Doors to the adults-only show at the Centennial Banquet and Conference Center, Bldg. 11199 on East Fort Bliss, open at 6 p.m.; the show starts at 7 p.m. and is open to the public. Guests without a Fort Bliss vehicle registration sticker must obtain a day pass before entering the installation.
Worried about getting on post? Don’t be … it’s simple! All you have to do is present your valid drivers license, vehicle registration and proof of insurance. It’s that easy!
“We’re so excited to kick off the year with the great comics we have lined up,” said Lora Diem, special events coordinator for the Marketing and Special Events Division of Fort Bliss Family and Morale, Welfare and Recreation. “We worked with Sun City Comedy to bring in performers we thought would appeal to our Soldiers and their families, as well as the El Paso community.”
Warren B. Hall was handpicked for “Last Comic Standing” by the show’s host, Bill Bellamy. You’ve seen him on “Comics Unleashed with Byron Allen,” and he has performed for our troops in Iraq and Kuwait not once … not twice … but three times! He dares to be different with his comedy routine, employing a style that purposely avoids using the white vs. black angle – a style he feels has become all to common with many mainstream comics.
As a child, Warren was influenced by Eddie Murphy – he wanted to be just like the man he saw on “Saturday Night Live,” “Raw” and “Delirious.” Unfortunately, Warren’s mother was not impressed when her 10-year-old son began repeating some of Murphy’s more colorful language; being just like Eddie Murphy was out of the question. On a positive note, Warren’s style of comedy evolved into the issues drive routine he plays today. For a peek at his show, search “Warren B. Hall” on YouTube.
Ponchi Herrera has done two USO tours in Japan, South Korea and Germany. He made an appearance on “LOCO Comedy Jam” and “Latino Laugh Festival: Diamonds in the Rough,” and has opened for Paul Rodriguez, Tex Alexandro and John Wesley Austin.
Guests ages 18 and up may purchase tickets for the adults-only show at Fort Bliss ITR, Bldg. 1743, Victory Avenue. Tickets cost $8 for one or $15 for two. For more information, call 588-8247.
Additional shows in the Centennial Live! Comedy Series are scheduled for April 14, July 24 and Sept. 25. For the most up-to-date information on who’s coming, stay tuned to www.blissmwr.com.
AMERICAN War hero becomes an El Paso hero as well
AMERICAN War hero becomes an El Paso hero as well
By Joe Olvera ©, 2009
Vietnam War Hero Rafael Hernando III says working with young children has helped him overcome some of the nightmares which he still attributes to his military service during that war – a war in which he lost his leg when he stepped on a mine. As his body flew in one direction, he could see his leg flying off in the opposite direction. Although he’s one of the co-founders of the Socorro ISD’s After School Athletic Program, he’s had to pull out temporarily due to his Post Traumatic Stress Disorder. “I’m not with the program right now because I had a visit from the war,” Hernando said in an interview “I had problems with myself, problems with PTSD, but, I plan to rejoin that program in the Spring. I’m getting better.”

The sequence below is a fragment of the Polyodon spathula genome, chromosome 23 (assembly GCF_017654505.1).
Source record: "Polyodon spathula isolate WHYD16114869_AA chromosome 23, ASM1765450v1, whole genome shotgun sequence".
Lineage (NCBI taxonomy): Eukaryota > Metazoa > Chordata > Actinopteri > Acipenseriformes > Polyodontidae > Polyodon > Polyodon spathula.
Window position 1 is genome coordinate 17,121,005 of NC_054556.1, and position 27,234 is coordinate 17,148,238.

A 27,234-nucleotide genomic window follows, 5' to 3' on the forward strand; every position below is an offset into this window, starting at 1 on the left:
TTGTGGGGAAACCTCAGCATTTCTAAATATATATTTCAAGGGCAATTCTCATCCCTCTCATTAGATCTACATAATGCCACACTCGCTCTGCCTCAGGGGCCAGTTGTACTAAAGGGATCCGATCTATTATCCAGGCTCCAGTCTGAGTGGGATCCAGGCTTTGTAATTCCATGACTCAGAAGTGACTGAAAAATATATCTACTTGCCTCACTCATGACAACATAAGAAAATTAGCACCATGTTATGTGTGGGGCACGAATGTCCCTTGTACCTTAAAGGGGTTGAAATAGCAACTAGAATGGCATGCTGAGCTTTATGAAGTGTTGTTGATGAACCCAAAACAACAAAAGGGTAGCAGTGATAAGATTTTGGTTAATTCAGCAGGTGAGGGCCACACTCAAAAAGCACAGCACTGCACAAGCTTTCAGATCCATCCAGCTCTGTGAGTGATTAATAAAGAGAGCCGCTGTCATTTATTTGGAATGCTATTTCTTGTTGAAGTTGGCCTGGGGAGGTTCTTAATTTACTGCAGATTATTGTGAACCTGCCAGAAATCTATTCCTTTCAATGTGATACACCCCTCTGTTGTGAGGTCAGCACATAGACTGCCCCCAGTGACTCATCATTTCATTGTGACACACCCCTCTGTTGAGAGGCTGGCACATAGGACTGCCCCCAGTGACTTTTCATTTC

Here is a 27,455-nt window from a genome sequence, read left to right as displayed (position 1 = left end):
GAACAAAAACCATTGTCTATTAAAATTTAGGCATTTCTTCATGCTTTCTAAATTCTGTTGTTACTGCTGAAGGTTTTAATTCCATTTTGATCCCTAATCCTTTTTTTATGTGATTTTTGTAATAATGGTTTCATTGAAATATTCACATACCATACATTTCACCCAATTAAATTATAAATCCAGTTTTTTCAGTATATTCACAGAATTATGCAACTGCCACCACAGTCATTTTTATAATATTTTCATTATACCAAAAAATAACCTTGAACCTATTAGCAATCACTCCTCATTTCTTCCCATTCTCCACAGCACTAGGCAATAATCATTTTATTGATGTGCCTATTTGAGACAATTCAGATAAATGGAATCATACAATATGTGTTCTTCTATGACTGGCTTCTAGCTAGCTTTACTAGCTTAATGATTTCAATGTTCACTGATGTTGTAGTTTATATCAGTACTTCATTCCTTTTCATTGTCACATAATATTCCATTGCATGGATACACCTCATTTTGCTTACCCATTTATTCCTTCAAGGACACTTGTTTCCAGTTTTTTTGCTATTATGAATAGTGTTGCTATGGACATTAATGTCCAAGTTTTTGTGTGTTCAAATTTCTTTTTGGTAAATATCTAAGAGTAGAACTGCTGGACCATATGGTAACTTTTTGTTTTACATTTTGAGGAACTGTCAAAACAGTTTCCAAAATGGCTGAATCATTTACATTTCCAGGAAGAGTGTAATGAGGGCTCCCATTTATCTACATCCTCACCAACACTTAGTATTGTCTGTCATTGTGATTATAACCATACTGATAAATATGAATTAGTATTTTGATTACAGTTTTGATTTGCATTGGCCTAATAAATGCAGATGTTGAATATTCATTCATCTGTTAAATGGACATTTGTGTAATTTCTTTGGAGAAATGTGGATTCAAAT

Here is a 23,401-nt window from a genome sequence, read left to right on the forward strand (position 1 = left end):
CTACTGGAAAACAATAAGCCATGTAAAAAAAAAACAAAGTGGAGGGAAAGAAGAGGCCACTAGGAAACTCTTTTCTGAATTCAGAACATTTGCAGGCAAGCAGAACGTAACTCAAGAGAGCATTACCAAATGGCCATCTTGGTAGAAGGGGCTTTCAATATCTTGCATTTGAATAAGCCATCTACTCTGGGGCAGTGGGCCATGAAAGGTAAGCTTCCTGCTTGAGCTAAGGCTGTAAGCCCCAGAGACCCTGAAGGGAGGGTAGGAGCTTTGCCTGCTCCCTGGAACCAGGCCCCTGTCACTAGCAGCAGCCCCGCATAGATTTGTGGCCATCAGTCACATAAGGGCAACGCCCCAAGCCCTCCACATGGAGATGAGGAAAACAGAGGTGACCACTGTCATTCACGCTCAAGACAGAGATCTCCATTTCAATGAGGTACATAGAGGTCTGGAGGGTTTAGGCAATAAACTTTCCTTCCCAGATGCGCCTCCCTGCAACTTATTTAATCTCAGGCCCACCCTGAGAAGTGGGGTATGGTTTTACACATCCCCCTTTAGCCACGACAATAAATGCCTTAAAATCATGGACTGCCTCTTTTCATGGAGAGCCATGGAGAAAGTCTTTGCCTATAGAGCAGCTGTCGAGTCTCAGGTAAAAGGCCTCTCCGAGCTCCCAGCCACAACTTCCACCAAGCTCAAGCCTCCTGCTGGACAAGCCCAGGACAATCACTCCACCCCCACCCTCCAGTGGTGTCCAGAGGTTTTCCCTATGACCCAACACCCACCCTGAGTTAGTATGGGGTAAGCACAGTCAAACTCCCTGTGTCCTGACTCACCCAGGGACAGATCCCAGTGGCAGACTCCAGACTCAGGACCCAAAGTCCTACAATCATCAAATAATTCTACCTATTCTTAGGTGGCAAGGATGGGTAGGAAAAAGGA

Hernando, who had a school in the Socorro ISD named for him, said he is proud and honored to be mentioned in conjunction with educational pursuits because he wants every young El Pasoan to graduate from high school and go on to college. “The athletic program is all about getting kids and parents involved. When the kids see their parents participating with them, they get more excited about school.”
Hernando said the middle school was named after him on May 12, 2005. “The board was looking to name an elementary school and a middle school. My name did not come up until after the elementary was named. As far as I know one of the board members, Willie Gandara, asked about a veteran that was helping Joe Hernandez with the Afterschool program. That was me.”
Hernando said he feels especially proud whenever some youngster whom he mentored in the past, approaches and thanks him for helping him or her become a college graduate. “Some of these kids didn’t have any inclination to stay in school, they were all for dropping out because they felt that nothing was being done for them. When Joe Hernandez and I started the After School Program, we gave these students an impetus, a reason to continue in school. Many of them turned out to be successful people.”
Hernando, who suffered his debilitating injury in Vietnam, today gets around mainly in his electric wheelchair. Being disabled has not curbed his enthusiasm for working with children. On the contrary, he wants them to see him as he truly is, injured and disabled, but, still working to help youngsters reach their most cherished goals. “We follow them through their school years, and we see them do some great things. Some of them go on to college, then, when they graduate, they come to us to thank us for steering them through the most difficult years.”
As a veteran, Hernando was awarded the Bronze Star, and the Bronze Star with Oak Leaf Cluster for Meritorious Service. He also received a Purple Heart for injuries received in combat. His community service in behalf of veterans include organizing the Paralyzed Veterans of America in El Paso in 1980; organized wheel chair sports organization for Viet Nam Veterans in El Paso in 1980, and started volunteering in Socorro schools in August, 2000. “Children do better in school when their parents are involved,” Hernando said. “That’s why we encourage every parent to get involved in their children’s education. That’s the greatest thing that can happen to any child.”